Yes, it’s better that a student is late than if the student doesn’t show up at all, but lateness is a pet peeve of mine. When a student walks in ten or even twenty minutes late, it distracts not only me from my lecture, but it also distracts the students. Lateness suggests that the class doesn’t matter. “Come to class when it’s convenient.” It’s a bitter pill for me to swallow, because there is no doubt in my mind that students would have a lot to say if  I came in late and then was the first person to leave.

To keep my cool when it comes to those students who are always walking in after my lectures have started, I go over my rules the first day of class and occasionally remind my students as the semester progresses. Three tardies constitute an absence, which if combined with other unexcused absences, can drop the class grade at the end of the semester. A student can have an A in her/his assignments, but because of lateness, s/he can end up with a C or lower. I also inform my students that leaving early (15 minutes+) without notifying me beforehand will be considered the same as being late. With all of this on paper, there is no need for me to say anything to these students when they do come in late. I don’t have to give stern warnings or become exasperated with their actions.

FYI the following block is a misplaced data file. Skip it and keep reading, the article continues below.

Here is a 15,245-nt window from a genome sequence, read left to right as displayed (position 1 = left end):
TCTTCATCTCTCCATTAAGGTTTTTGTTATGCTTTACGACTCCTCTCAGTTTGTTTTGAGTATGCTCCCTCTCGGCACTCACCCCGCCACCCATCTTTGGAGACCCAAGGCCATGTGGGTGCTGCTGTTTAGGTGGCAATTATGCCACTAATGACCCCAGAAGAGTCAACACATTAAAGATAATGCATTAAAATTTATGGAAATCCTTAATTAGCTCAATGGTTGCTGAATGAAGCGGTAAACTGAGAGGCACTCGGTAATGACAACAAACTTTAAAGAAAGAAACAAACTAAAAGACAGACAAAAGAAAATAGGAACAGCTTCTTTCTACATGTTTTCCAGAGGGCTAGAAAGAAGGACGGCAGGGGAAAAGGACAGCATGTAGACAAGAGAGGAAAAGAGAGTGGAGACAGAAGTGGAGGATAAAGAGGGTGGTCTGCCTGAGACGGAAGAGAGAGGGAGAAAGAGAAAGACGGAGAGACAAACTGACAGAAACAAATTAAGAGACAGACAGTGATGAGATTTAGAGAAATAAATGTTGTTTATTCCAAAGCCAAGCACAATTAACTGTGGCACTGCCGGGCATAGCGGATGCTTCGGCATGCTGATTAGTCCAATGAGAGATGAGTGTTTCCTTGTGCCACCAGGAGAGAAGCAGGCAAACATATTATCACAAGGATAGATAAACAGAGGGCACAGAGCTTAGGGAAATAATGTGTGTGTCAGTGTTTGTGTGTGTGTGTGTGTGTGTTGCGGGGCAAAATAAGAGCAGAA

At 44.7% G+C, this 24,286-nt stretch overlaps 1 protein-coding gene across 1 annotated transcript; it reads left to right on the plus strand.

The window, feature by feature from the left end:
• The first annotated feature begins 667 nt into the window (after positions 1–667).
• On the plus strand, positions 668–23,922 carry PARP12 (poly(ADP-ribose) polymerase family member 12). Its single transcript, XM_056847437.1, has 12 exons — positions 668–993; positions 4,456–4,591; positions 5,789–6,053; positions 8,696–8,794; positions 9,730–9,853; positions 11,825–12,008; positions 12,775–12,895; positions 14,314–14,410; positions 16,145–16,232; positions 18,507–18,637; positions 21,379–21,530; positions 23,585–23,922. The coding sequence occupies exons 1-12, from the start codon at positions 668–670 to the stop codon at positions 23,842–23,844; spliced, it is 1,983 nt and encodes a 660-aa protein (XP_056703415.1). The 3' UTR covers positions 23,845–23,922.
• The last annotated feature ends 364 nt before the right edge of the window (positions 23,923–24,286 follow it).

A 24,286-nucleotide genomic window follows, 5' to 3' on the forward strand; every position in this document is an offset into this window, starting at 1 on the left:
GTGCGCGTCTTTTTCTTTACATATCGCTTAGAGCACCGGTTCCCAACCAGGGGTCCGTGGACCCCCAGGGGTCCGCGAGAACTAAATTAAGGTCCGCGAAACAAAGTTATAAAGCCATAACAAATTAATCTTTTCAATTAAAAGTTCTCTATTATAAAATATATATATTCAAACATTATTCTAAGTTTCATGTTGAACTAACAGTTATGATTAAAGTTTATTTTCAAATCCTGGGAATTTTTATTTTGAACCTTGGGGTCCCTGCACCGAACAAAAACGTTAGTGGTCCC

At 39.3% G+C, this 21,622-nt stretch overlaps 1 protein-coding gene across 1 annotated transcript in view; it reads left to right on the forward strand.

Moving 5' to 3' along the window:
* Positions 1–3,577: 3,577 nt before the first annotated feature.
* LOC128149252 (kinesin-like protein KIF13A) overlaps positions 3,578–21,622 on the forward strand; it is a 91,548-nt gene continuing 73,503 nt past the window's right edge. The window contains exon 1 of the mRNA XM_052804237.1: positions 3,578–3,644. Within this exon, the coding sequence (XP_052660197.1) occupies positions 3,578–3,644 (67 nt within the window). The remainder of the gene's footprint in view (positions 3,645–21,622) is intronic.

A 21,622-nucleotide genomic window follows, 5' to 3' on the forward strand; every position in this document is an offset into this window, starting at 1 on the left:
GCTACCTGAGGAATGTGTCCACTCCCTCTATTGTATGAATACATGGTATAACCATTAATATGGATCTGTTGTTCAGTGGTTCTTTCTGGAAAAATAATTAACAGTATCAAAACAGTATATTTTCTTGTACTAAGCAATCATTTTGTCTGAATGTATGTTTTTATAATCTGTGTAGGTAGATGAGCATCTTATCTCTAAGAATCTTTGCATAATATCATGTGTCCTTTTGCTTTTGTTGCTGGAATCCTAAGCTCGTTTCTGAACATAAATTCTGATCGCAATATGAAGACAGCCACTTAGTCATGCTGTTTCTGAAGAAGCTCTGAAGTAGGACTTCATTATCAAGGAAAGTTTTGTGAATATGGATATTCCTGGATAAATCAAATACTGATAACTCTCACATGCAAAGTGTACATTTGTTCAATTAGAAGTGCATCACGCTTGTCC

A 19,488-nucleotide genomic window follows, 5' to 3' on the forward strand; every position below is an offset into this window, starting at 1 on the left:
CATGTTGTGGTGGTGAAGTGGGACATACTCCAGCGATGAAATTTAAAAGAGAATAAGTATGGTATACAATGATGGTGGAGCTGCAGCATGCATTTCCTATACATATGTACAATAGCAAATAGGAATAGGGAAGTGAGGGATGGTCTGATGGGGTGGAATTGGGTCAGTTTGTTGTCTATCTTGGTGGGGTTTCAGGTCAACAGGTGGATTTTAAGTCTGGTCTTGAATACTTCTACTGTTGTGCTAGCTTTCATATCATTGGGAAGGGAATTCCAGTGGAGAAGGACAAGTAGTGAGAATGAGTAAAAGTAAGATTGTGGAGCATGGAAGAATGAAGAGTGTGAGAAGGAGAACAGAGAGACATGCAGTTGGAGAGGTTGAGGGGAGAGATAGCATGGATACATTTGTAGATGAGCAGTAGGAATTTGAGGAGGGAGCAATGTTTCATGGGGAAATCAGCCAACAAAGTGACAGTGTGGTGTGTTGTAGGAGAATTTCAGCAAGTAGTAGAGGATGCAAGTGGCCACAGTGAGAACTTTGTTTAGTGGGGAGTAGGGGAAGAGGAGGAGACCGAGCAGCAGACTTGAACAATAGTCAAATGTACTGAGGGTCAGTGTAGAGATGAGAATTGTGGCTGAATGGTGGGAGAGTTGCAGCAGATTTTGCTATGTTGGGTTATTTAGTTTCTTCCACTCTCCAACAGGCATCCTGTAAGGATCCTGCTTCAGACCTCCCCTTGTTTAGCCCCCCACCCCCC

If a student consistently shows up late, I ask to see the individual after class. I give the student a second chance. I say I’m willing to ignore the prior tardies if s/he shows up on time for the rest of the classes of the semester. Most of the time, this motivates the students to show they care for the class and ultimately their grades.

Thing is, I’m human and when my students are habitually late it upsets me. Being late is a sign of disrespect, especially when students don’t take the time to explain. Sometimes, I get the urge to come in late to prove my point, but I also get the urge to propose to Adrien Brody. In the end, my actions serve as an example of what is acceptable and what is not for an academic community. Disrespect can’t be solved with more disrespect. If my example isn’t enough, then the consequences of not following the rules is stated in the syllabus.